This paper uses a generalised linear mixed model assuming a binomial distribution for the errors. In the results section, the F statistic and associated P-value is used for the model (page 2150, paragraph beginning 'Males and females also differed')

I thought the F statistic could only be used in ANOVA and linear regression. Could anyone tell me how and why the F statistic is being used in the logistic regression in linked paper?


I'd say their use of $F$ statistics ranges from OK to slightly dodgy, but probably not actively harmful.

The authors say:

We used generalized linear mixed models (GLIMMIX) assuming a Poisson distribution for the call rates and latency data, and a binomial distribution for the likelihood of response in the test section. The tests assuming Poisson distributions were corrected for over-distribution to avoid an increase in type 3 errors (Littell et al. 2006).

(I think they mean "overdispersion", not "over-distribution", and "type I" rather than "type 3" errors).

In the case of overdispersed Poisson results, it sounds like they are essentially using quasi-likelihood, so that they are effectively estimating a scale parameter $\varphi$; Venables and Ripley (2002, p. 187) say

if $\varphi$ is not known, by analogy with the Gaussian case it is customary to use the approximate result $\frac{(D_{M_0} - D_M)}{\hat \varphi(p-q)} \sim F_{p-q,n-p}$ although this must be used with caution in non-Gaussian cases.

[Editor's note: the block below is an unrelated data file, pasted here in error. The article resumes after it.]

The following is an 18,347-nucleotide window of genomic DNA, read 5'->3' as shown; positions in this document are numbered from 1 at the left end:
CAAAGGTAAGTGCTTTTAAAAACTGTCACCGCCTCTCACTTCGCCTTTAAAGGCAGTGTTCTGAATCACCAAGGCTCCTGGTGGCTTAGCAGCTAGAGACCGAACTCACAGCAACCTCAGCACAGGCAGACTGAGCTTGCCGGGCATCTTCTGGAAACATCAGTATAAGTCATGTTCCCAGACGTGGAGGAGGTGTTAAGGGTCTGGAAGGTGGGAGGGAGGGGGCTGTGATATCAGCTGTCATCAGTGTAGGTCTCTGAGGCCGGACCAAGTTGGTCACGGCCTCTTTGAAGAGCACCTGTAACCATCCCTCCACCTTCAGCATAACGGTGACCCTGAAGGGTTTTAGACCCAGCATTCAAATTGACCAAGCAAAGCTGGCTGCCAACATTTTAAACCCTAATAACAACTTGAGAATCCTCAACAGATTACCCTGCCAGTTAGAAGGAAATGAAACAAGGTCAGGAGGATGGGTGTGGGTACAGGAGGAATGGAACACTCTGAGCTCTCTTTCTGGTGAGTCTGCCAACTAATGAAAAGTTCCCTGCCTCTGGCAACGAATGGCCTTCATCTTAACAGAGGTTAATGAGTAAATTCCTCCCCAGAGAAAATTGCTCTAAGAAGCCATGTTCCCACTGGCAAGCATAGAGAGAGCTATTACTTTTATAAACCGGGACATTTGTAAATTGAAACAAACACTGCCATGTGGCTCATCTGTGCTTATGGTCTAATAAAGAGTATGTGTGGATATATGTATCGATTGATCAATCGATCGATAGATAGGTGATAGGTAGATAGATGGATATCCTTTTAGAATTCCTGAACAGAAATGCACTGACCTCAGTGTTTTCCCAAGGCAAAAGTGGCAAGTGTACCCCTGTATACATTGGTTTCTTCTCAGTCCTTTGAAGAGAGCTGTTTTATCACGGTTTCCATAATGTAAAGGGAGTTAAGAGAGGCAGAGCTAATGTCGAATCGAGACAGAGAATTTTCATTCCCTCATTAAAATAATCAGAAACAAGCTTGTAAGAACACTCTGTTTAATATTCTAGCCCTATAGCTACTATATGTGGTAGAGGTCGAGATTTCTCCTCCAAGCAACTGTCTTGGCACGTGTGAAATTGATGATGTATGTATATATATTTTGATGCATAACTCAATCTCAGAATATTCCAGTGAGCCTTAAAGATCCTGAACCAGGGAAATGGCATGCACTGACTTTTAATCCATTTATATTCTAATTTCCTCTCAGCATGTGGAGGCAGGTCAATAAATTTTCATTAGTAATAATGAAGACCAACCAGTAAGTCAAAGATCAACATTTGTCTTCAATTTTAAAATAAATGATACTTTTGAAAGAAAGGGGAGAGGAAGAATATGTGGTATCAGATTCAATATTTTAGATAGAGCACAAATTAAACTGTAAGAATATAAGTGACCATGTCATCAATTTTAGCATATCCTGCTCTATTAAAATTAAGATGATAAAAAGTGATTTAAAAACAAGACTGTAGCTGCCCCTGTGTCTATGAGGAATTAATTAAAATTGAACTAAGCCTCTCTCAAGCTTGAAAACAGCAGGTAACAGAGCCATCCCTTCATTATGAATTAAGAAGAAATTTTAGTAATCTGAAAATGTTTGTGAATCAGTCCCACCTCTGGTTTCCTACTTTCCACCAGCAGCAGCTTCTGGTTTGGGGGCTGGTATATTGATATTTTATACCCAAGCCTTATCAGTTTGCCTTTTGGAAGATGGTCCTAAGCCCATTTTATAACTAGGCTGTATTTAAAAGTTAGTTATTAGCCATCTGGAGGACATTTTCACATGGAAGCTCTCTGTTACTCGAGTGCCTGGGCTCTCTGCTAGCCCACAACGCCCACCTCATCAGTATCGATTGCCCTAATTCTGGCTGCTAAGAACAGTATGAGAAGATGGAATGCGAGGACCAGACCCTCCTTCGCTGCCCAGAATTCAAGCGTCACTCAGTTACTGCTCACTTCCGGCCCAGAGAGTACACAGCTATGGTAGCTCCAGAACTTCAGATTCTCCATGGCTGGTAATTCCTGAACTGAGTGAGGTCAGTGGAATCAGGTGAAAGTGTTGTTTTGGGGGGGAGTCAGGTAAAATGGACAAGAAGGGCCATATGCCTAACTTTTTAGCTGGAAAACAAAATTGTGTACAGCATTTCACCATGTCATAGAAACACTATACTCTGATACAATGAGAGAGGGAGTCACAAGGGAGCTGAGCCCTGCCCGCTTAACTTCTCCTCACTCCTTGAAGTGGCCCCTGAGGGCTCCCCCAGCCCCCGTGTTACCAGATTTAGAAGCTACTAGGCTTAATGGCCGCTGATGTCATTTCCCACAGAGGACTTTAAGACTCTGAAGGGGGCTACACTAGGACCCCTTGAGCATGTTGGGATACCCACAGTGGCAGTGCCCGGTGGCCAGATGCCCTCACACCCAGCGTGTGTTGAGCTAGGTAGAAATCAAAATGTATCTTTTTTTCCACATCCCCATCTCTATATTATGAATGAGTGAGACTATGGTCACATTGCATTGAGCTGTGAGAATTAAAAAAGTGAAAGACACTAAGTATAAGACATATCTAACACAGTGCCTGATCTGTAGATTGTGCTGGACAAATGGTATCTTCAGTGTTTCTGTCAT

[they actually use an "approximately distributed as" symbol instead of $\sim$]

So I would say that an $F$ test makes sense for cases where the scale parameter is estimated, but not otherwise. However, note that the authors are actually using GLMMs (generalized linear mixed models) rather than GLMs. In this context Stroup (2014, "Rethinking the Analysis of Non-Normal Data in Plant and Soil Science" doi:10.2134/agronj2013.0342) says:

[Non-integer denominator df], and the $F$ and $p$ values, reflect the procedure developed by Kenward and Roger (2009) to account for the effect of the covariance structure on degrees of freedom and standard errors. Although the Kenward–Roger adjustment was derived for the LMM with normally distributed data and is an ad hoc procedure for GLMMs with non-normal data, informal simulation studies consistently have suggested that the adjustment is accurate. The Kenward–Roger adjustment requires that the SAS GLIMMIX default computing algorithm, pseudo-likelihood, be used rather than the Laplace algorithm used to obtain AICC statistics. Stroup (2013b) found that for binomial and Poisson GLMMs, pseudo-likelihood with the Kenward–Roger adjustment yields better Type I error control than Laplace while preserving the GLMM’s advantage with respect to power and accuracy in estimating treatment means.

  • $\begingroup$ So I think of the F statistic as a ratio of variation explained by predicted values to variation explained by residuals. Is using a scale parameter equivalent to estimating variation explained by residuals? $\endgroup$ – luciano Apr 1 '14 at 17:23

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